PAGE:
(Jones 2) Well, about three years later the supreme court reversed itself and
ruled that schools could not require the pledge. It’s this kind of abuse that
turns people away from religion in my opinion. Nothing is more challenging than
confronting a well-established myth. A myth, repeated often enough that it takes
a hold on peoples imaginations and is all but impossible to get rid of. One such
myth is that when it comes to religion in public schools, people For and Against
school prayer are engaged in the legal equivalent of Hand-to-hand combat, one
side fighting to put God in schools, and the other desperately trying to keep
him out. Unfortunately, parents, schools officials, and politicians alike
sometimes act as if the myth were fact. Some people ag-on this myth with
well-intentioned, but simply wrong statements about what the constitution does
and does not permit. House speaker Newt Gingrich, for example, announced a while
back that under current law students could not pray in the schools cafeteria.

Also, teachers believing this outlandish myth have sometimes refused to accept
homework with religious content. Some schools mistakenly support some segments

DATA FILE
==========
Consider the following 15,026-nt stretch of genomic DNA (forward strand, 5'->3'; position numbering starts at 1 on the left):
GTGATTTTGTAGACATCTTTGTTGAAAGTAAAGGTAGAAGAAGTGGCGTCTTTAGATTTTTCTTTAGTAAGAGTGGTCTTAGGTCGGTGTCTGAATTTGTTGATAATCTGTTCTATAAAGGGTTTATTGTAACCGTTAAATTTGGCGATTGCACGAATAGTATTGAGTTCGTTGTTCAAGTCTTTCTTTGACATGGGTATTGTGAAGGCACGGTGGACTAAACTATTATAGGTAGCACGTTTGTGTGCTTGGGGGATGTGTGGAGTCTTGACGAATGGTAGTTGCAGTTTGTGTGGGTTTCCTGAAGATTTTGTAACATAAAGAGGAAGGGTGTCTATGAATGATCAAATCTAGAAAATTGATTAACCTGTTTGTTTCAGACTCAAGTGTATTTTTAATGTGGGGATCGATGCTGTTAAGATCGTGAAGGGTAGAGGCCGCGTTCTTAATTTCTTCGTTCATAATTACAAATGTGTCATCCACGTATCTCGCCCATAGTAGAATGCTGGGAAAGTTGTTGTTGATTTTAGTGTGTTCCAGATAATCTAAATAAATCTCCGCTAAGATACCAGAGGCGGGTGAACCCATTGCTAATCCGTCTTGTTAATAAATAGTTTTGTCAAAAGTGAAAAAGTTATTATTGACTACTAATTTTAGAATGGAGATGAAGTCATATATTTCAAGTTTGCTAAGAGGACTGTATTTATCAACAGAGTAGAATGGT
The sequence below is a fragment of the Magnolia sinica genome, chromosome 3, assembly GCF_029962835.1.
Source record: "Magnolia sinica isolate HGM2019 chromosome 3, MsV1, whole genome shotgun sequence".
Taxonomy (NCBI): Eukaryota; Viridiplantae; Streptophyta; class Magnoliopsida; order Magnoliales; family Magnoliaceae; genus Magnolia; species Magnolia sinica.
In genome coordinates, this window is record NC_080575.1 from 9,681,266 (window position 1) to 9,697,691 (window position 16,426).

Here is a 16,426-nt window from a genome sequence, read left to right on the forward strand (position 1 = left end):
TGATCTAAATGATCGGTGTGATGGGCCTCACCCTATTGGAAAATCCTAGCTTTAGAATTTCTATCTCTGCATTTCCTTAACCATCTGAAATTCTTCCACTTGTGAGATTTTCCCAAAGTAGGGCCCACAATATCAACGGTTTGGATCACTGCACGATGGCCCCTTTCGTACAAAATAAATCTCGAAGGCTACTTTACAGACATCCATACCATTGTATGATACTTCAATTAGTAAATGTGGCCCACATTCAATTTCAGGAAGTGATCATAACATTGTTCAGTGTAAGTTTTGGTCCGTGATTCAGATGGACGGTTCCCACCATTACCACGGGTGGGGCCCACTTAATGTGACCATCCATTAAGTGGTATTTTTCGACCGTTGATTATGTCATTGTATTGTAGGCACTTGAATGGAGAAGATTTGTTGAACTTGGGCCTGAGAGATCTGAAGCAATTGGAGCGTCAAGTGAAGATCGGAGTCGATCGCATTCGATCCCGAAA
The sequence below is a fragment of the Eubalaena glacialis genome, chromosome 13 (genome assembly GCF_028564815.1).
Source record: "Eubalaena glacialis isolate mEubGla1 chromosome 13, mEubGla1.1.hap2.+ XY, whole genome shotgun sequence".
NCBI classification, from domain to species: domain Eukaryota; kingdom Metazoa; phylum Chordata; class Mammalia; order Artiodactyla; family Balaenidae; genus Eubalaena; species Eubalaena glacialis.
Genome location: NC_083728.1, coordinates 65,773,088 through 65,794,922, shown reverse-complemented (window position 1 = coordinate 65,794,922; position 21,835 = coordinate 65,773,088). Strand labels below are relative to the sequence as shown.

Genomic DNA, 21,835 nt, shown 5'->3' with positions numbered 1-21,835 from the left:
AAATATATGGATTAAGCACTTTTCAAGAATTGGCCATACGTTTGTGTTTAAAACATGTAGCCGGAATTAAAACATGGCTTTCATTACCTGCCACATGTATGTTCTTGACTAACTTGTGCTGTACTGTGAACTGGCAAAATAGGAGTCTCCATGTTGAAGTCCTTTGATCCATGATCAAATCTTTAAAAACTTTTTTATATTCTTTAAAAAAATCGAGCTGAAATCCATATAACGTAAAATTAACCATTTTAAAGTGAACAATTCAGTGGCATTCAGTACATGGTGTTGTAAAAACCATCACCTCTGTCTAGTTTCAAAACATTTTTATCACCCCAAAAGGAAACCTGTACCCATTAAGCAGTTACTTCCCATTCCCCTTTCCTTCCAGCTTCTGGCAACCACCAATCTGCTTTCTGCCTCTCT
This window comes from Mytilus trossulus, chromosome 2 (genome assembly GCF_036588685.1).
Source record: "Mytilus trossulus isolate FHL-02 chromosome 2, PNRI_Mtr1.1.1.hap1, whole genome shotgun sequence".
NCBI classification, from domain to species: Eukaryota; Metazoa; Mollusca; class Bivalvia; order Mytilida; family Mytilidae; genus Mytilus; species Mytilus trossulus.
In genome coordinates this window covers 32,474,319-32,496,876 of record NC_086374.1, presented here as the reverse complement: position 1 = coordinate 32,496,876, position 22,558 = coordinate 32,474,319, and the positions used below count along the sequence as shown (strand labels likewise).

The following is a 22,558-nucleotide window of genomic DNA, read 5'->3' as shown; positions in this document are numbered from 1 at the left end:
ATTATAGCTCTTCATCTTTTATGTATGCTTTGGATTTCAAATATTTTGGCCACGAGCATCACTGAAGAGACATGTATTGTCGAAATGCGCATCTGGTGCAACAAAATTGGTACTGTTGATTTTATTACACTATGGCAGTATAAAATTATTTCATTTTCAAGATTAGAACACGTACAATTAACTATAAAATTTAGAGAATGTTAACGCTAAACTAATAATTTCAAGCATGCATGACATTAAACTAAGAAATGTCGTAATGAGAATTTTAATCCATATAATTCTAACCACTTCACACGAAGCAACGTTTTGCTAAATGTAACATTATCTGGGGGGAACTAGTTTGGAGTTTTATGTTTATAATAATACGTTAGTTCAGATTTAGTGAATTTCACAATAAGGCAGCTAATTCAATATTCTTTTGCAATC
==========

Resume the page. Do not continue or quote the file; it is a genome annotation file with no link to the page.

of the religious community when they permit (unconstitutional) state-sponsored
prayer, such as allowing coaches to pray with their teams, as long as they
excuse students who do not want to pray. Or, another example is where a school
excludes all religious activity period. As much in this media age, perception
overcasts reality. Matters on which there is no dissagreement in the courts and,
equally important in the thinking of church and civil groups, have too often
escalated into open conflict because parents, the public, and school officials
simply don’t know what the law provides. Schools have been distracted from
their educational mission and forced to endure unnecessary debates over
religious issues. Our society as a whole is depicted as being boiled in an
endless culture war over public education. As our courts have reaffirmed,
nothing in the 1st amendment converts our public schools into religious-free
zones, or require that all religious expression to be left behind at the
schools’ house door. “Religious freedom is perhaps the most precious of all
American liberties–called by many our First freedom.” (clinton 20-22) “The
Constitution protects expression by students of their religious beliefs through
reports, homework, and art work.” (Stern 6-8) If you really think about it, we
really have it easy, because all we actually do is take them for granted until
someone tries to either take them away or abuses them, then we get mad about it.

A long time ago teachers and students were limited by a strict theme of rules
and guidelines, but today we have a new challenge. One to carry on generation
after generation. Our freedom to speak out against wrong doing and our freedom
to live a normal happy life. In my opinion “If you don’t have freedom what
do you have.”